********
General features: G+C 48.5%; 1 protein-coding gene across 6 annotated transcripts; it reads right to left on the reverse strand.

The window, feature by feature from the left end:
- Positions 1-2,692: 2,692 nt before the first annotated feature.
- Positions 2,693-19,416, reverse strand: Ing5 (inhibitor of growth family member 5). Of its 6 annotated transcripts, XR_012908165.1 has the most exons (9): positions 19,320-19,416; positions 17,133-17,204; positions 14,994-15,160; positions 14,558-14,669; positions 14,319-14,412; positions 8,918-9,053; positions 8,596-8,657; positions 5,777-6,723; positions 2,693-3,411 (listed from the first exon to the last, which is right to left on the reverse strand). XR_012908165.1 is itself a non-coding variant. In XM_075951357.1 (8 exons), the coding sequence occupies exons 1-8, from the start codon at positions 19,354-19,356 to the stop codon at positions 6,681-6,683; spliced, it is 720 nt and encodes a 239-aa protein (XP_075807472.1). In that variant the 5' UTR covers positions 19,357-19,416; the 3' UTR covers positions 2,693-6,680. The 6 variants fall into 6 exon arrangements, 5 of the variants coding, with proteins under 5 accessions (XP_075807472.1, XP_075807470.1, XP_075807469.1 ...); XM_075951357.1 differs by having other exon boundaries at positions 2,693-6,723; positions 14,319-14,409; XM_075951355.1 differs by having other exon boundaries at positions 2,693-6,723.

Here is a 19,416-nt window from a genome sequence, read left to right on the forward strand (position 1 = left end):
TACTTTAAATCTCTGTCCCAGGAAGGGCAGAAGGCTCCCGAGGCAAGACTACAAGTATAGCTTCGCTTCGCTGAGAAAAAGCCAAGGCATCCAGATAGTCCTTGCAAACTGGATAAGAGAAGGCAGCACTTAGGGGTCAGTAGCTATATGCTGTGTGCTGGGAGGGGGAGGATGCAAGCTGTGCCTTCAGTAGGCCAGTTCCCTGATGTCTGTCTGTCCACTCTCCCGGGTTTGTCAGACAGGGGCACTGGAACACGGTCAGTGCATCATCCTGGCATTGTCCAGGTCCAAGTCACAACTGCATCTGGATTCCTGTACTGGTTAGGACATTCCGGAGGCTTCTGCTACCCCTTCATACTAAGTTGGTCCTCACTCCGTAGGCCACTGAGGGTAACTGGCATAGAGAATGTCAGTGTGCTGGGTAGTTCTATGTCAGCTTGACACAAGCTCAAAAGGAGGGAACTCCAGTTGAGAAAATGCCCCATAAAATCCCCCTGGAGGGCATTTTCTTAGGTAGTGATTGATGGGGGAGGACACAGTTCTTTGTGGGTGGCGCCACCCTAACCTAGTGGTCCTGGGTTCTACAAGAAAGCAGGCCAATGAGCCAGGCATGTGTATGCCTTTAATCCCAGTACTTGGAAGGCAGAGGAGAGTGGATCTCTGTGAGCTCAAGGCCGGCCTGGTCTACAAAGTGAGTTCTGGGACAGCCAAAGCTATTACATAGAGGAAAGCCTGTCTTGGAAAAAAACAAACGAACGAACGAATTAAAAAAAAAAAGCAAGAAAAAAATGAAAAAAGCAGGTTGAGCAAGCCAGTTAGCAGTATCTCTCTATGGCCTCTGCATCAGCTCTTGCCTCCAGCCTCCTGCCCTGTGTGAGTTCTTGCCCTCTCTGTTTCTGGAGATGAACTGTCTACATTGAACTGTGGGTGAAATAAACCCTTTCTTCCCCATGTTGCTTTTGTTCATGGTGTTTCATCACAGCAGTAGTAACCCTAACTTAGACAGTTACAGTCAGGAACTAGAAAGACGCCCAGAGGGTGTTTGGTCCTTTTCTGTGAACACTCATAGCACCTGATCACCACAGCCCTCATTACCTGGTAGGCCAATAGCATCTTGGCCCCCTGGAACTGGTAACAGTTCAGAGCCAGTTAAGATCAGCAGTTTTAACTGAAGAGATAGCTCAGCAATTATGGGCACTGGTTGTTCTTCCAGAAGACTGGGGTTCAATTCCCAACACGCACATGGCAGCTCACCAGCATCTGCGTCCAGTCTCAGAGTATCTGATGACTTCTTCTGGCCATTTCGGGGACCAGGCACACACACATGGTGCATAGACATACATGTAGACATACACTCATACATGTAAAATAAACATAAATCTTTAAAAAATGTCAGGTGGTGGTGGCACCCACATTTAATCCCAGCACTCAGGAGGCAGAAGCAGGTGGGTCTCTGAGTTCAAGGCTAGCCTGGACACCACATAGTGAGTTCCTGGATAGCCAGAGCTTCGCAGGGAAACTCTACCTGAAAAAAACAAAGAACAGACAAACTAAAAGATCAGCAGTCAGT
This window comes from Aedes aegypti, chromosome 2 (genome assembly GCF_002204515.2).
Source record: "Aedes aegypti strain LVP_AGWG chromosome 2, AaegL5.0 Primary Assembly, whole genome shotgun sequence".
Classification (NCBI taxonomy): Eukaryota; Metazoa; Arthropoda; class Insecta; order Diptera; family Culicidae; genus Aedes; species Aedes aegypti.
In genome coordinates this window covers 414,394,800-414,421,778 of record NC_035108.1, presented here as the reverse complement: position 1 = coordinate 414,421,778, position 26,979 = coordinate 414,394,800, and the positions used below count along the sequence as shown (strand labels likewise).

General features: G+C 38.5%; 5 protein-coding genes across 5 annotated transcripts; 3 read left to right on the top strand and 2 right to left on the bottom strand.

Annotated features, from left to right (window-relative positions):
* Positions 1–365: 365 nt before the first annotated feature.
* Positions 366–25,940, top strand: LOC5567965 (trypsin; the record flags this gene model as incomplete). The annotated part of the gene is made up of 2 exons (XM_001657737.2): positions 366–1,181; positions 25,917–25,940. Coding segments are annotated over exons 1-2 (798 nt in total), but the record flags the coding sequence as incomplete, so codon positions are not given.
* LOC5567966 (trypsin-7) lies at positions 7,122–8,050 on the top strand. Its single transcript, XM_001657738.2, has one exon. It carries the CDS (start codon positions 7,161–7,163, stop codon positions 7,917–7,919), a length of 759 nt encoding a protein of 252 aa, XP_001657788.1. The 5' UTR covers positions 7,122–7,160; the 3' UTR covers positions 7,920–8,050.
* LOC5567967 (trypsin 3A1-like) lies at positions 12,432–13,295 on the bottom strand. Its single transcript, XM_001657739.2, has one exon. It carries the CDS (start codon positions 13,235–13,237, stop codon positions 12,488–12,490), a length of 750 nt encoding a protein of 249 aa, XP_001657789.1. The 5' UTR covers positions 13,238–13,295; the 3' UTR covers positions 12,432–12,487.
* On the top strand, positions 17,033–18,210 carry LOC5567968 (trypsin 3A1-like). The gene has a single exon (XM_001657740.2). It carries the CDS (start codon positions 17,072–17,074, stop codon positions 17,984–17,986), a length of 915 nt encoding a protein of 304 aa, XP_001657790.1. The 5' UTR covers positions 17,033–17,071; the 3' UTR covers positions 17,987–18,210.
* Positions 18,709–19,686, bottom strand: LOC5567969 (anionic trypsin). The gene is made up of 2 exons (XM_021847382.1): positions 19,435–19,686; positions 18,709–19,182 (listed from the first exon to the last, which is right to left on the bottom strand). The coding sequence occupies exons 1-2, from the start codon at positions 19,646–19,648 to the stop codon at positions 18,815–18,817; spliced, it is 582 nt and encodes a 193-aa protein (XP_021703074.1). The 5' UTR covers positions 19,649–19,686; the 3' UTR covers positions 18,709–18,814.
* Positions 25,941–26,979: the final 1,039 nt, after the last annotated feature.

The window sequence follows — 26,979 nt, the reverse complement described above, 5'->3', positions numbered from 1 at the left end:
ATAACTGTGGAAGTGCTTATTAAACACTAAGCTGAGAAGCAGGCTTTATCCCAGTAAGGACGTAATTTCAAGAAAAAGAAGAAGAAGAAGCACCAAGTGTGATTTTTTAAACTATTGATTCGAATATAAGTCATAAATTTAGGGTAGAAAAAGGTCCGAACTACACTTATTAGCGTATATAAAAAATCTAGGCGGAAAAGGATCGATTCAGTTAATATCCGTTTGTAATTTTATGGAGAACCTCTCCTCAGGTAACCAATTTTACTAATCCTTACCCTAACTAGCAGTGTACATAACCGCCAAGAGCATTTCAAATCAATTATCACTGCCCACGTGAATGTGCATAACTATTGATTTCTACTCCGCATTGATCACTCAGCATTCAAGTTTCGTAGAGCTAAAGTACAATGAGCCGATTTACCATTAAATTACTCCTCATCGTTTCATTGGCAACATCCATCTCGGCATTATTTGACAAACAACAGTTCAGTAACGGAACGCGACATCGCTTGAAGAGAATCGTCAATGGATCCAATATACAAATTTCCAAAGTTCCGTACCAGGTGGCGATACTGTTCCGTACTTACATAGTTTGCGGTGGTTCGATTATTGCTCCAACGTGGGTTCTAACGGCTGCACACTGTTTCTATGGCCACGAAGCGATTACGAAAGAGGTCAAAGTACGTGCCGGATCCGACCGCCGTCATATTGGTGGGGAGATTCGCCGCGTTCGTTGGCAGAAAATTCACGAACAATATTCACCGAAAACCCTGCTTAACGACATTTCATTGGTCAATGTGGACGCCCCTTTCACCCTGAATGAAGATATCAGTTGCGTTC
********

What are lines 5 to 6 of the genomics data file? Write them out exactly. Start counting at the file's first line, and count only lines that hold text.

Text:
Here is a 19,416-nt window from a genome sequence, read left to right on the forward strand (position 1 = left end):
TACTTTAAATCTCTGTCCCAGGAAGGGCAGAAGGCTCCCGAGGCAAGACTACAAGTATAGCTTCGCTTCGCTGAGAAAAAGCCAAGGCATCCAGATAGTCCTTGCAAACTGGATAAGAGAAGGCAGCACTTAGGGGTCAGTAGCTATATGCTGTGTGCTGGGAGGGGGAGGATGCAAGCTGTGCCTTCAGTAGGCCAGTTCCCTGATGTCTGTCTGTCCACTCTCCCGGGTTTGTCAGACAGGGGCACTGGAACACGGTCAGTGCATCATCCTGGCATTGTCCAGGTCCAAGTCACAACTGCATCTGGATTCCTGTACTGGTTAGGACATTCCGGAGGCTTCTGCTACCCCTTCATACTAAGTTGGTCCTCACTCCGTAGGCCACTGAGGGTAACTGGCATAGAGAATGTCAGTGTGCTGGGTAGTTCTATGTCAGCTTGACACAAGCTCAAAAGGAGGGAACTCCAGTTGAGAAAATGCCCCATAAAATCCCCCTGGAGGGCATTTTCTTAGGTAGTGATTGATGGGGGAGGACACAGTTCTTTGTGGGTGGCGCCACCCTAACCTAGTGGTCCTGGGTTCTACAAGAAAGCAGGCCAATGAGCCAGGCATGTGTATGCCTTTAATCCCAGTACTTGGAAGGCAGAGGAGAGTGGATCTCTGTGAGCTCAAGGCCGGCCTGGTCTACAAAGTGAGTTCTGGGACAGCCAAAGCTATTACATAGAGGAAAGCCTGTCTTGGAAAAAAACAAACGAACGAACGAATTAAAAAAAAAAAGCAAGAAAAAAATGAAAAAAGCAGGTTGAGCAAGCCAGTTAGCAGTATCTCTCTATGGCCTCTGCATCAGCTCTTGCCTCCAGCCTCCTGCCCTGTGTGAGTTCTTGCCCTCTCTGTTTCTGGAGATGAACTGTCTACATTGAACTGTGGGTGAAATAAACCCTTTCTTCCCCATGTTGCTTTTGTTCATGGTGTTTCATCACAGCAGTAGTAACCCTAACTTAGACAGTTACAGTCAGGAACTAGAAAGACGCCCAGAGGGTGTTTGGTCCTTTTCTGTGAACACTCATAGCACCTGATCACCACAGCCCTCATTACCTGGTAGGCCAATAGCATCTTGGCCCCCTGGAACTGGTAACAGTTCAGAGCCAGTTAAGATCAGCAGTTTTAACTGAAGAGATAGCTCAGCAATTATGGGCACTGGTTGTTCTTCCAGAAGACTGGGGTTCAATTCCCAACACGCACATGGCAGCTCACCAGCATCTGCGTCCAGTCTCAGAGTATCTGATGACTTCTTCTGGCCATTTCGGGGACCAGGCACACACACATGGTGCATAGACATACATGTAGACATACACTCATACATGTAAAATAAACATAAATCTTTAAAAAATGTCAGGTGGTGGTGGCACCCACATTTAATCCCAGCACTCAGGAGGCAGAAGCAGGTGGGTCTCTGAGTTCAAGGCTAGCCTGGACACCACATAGTGAGTTCCTGGATAGCCAGAGCTTCGCAGGGAAACTCTACCTGAAAAAAACAAAGAACAGACAAACTAAAAGATCAGCAGTCAGT